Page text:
Thanks to Rangers' revolving door, Cal is no longer only Ripken at short

June 09, 1993|By Simon Gonzalez | Simon Gonzalez,Fort Worth Star-Telegram

ARLINGTON, Texas -- From the Truth is Stranger Than Fictio department comes the saga of the Texas Rangers' shortstops.

The Rangers' regular shortstop is not the promising rookie, the ,, expensive free-agent signee or the steady veteran.

Instead, the shortstop is the second baseman.

Bill Ripken, a second baseman throughout his six-year major-league career, made his third consecutive start at shortstop last night. He was signed in the off-season as an insurance policy at second, but a series of mishaps and misfortunes have made him, at least for the moment, the regular shortstop.

Ripken, who led all major-league second basemen in fielding percentage last season, is doing a good job. He hasn't made an error at short. He has made plays in the hole, charged balls and turned double plays with aplomb.

"I feel confident with Billy there, because he's such a good infielder," Rangers manager Kevin Kennedy said. "He's a guy you can put anywhere and feel good about it."

Kennedy likes to say he does things by design, but this isn't one of them.

Manuel Lee, a free agent signed in the off-season, was supposed to be the shortstop. But he had a rib injury coming out of spring training.

That left the position to 20-year-old rookie Benji Gil. While Gil, a first-round draft choice in 1991, remains the shortstop of the future, he clearly wasn't ready to be the shortstop of the present. He hit .173 as a regular and was sent down to Double-A Tulsa.

The position belonged again to Lee, who had recovered from his rib injury. He didn't keep it, though. He suffered a thumb injury and went back on the disabled list.

Re-enter Gil, who was hitting above .300 at Tulsa. But again, he couldn't hit major-league pitching, and his average dropped to .123.

It was Jeff Huson's turn next. Huson returned from off-season shoulder surgery May 28 and took over at short. But in his seventh game back, he broke the big toe on his left foot.

Suddenly, the Rangers were out of shortstops. They didn't want to recall Gil, and they didn't think Triple-A shortstop Larry Hanlon was ready for the big leagues.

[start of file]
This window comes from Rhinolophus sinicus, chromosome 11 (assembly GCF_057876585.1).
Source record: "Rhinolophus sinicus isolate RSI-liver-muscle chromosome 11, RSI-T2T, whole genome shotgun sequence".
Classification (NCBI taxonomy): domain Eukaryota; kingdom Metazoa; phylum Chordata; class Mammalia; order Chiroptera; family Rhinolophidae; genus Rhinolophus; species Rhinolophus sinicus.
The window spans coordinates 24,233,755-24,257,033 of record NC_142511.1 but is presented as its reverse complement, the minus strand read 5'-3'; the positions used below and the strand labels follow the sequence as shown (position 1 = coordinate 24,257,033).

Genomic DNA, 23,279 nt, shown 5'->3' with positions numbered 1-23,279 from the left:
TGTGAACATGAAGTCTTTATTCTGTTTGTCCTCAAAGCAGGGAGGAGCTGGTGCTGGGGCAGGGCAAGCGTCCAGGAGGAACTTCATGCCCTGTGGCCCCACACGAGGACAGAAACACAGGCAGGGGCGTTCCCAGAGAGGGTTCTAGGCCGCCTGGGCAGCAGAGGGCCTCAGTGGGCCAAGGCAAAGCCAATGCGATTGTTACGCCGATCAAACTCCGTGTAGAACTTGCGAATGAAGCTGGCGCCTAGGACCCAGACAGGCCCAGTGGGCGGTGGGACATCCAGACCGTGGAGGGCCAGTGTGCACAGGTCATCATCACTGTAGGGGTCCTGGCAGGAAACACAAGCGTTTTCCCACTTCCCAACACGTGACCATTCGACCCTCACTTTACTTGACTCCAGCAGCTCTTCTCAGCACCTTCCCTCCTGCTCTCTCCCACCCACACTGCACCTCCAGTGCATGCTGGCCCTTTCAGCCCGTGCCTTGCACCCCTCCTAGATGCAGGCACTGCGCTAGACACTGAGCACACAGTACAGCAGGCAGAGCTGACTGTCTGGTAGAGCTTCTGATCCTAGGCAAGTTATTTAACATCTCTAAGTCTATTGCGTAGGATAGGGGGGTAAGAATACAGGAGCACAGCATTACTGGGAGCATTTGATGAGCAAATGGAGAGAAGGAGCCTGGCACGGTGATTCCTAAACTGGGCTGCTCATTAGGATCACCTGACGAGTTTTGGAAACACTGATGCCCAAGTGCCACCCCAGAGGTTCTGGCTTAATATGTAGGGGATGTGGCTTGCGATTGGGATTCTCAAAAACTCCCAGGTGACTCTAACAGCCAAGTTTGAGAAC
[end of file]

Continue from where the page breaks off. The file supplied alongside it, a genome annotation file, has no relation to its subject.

It didn't take them long to figure out what to do, though.

"Everybody knew Billy was a shortstop before, and that was the logical choice," said Perry Hill, the infield defense coach.

Ripken originally signed with the Orioles as a shortstop. He played the position his first four years in the minors, including 1985, when he played for a Daytona Beach, Fla., team that had Hill on the coaching staff.

He hadn't played the position regularly since then -- thanks primarily to his iron man brother Cal in Baltimore -- although he played it in the late innings a few times earlier this season. However, he had no trouble making the transition back to the other side of second.

"All in all, you get a ground ball, you field it, and you throw it," Ripken said.

There are a few subtle differences from second. The double-play pivot is different. The shortstop has to charge more balls. The shortstop has to have a strong arm for balls between short and third.

But stripped to its essence, Ripken's catch-it-and-throw-it theory about all there is to it.

Which is why a good-fielding second baseman is, for the moment at least, a good-fielding shortstop.

"He's got good hands, and he's got a good arm," Kennedy said. "I feel good with Billy out there."

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